NASA’s New Exoplanet Hunter Will Begin Searching for Earth-like Worlds Orbiting Other Stars This YearEric Olson | February 21, 2018
This year, a new NASA Explorer Mission will begin surveying the brightest and nearest stars to our sun for signs of orbiting exoplanets, including Earth-like worlds capable of supporting life. The Transiting Exoplanet Survey Satellite (TESS) will monitor over 200,000 nearby stars, and is expected to discover over 2,000 exoplanet candidates. Of these, scientists predict that around 300 will be Earth-sized or super-Earth-sized, which are no bigger than twice the size of Earth.
TESS will search for exoplanets via the transit method, watching for recurring reductions in star brightness as telltale signs of orbiting planets.
The satellite will monitor the brightness of many stars simultaneously by snapping photos of wide swaths of the sky at frequent intervals. Successive images will be analyzed for dips in the brightness of individual stars that occur on a periodic basis. Such dips suggest that a large object could be periodically blocking some of the star’s light as seen from the satellite, possibly indicating a planet is repeatedly passing in front of the star as it orbits. The resulting transit light curve plotting brightness versus time can be analyzed to uncover details about the planet’s size and other physical properties.
Compared to an earlier exoplanet hunter, the Kepler space observatory, TESS will be targeting a different set of stars in its search for worlds beyond our solar system. The new satellite will capture images of over 90 percent of the sky, focusing on stars within 200 light-years of Earth. This search space is nearly 400 times larger than Kepler’s, which monitored a section of the sky representing only 0.25 percent of the celestial sphere in a long, narrow cone extending 3,000 light-years from Earth.
The Kepler mission discovered thousands of exoplanets, yielding the revolutionary conclusion that planets ranging in size from rocky planets like Earth to gas giants like Neptune are common in the Milky Way. But most of the stars observed by Kepler were so far away that follow-up observations by ground-based observatories were difficult.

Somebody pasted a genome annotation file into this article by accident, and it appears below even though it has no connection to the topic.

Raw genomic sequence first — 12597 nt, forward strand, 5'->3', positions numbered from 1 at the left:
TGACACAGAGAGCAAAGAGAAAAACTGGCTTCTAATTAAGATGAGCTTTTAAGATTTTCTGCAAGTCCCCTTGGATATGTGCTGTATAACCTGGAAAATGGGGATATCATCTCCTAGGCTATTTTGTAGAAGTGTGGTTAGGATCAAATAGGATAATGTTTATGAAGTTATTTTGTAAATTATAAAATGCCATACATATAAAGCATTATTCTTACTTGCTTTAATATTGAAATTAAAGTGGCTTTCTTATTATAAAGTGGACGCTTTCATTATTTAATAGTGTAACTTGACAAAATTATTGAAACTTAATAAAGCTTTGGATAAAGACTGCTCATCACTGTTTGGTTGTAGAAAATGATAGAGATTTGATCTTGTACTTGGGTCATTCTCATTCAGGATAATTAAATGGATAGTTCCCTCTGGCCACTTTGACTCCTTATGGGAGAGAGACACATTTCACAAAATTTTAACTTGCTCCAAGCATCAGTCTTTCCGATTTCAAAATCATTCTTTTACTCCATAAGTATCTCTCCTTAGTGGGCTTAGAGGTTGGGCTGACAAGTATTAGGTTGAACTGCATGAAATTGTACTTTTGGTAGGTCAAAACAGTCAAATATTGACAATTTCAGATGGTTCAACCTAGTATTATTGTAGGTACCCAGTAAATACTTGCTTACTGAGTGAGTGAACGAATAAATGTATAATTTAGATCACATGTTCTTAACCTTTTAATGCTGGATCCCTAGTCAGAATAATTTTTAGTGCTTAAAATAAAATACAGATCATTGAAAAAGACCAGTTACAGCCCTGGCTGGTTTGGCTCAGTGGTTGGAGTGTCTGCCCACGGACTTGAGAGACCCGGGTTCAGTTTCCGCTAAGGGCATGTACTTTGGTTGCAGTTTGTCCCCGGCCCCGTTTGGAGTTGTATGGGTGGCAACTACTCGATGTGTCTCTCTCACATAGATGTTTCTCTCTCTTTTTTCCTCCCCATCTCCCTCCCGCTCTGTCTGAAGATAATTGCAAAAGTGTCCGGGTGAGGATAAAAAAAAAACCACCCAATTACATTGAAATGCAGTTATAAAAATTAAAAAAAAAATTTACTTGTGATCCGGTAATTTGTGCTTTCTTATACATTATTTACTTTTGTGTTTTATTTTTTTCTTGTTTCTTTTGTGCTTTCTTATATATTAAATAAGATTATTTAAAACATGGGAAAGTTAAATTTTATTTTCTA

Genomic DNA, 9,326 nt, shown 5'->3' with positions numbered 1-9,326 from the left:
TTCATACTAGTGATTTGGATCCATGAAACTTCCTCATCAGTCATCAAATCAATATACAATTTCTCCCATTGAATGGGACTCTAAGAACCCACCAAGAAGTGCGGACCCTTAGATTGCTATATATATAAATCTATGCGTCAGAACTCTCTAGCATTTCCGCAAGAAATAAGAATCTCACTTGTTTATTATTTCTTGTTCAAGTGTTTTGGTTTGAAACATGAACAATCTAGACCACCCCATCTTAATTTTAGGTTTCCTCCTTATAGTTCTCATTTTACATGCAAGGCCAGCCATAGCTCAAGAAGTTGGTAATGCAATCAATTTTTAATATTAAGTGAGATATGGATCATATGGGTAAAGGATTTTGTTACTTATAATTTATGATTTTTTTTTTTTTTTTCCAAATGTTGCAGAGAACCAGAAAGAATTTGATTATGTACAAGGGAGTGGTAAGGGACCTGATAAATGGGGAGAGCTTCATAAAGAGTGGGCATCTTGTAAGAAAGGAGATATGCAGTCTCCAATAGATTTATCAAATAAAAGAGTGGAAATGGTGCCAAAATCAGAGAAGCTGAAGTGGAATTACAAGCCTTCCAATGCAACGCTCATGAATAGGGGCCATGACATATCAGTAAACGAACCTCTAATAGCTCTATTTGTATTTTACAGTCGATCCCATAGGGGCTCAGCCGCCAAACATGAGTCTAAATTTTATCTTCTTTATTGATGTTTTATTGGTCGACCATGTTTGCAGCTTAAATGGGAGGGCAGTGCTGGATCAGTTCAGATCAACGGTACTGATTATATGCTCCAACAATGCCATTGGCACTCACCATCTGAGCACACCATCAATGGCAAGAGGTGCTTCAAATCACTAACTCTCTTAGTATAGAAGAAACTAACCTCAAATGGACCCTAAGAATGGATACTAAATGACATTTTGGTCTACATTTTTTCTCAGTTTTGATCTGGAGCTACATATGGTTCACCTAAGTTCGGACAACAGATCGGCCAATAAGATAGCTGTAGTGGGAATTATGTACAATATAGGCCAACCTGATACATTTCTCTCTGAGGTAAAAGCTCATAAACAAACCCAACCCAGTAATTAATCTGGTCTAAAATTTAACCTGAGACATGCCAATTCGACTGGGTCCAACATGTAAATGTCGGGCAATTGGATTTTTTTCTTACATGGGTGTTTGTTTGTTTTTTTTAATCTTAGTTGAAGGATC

TESS is similarly expected to discover thousands of exoplanet candidates. And since it is targeting bright stars closer to Earth, 30 to 100 times more luminous than those studied by Kepler, it will be considerably easier to perform detailed follow-up studies. These supplemental examinations — carried out by ground-based telescopes and orbiting observatories such as the Hubble Space Telescope and the future James Webb Space Telescope — will both confirm that the TESS Objects of Interest (TOIs) are truly planets as well as provide specific details about the planets’ characteristics, such as size, mass, density and atmospheric composition.
TESS will survey nearly the whole sky over its 2-year mission, covering the Southern hemisphere in its first year and the Northern hemisphere in its second. The sky will be divided into 26 observation sectors, each spanning 96 degrees by 24 degrees. Within each sector, brightness measurements for 15,000 target stars will be taken on a 2-minute cadence, with full frame images acquired every 30 minutes.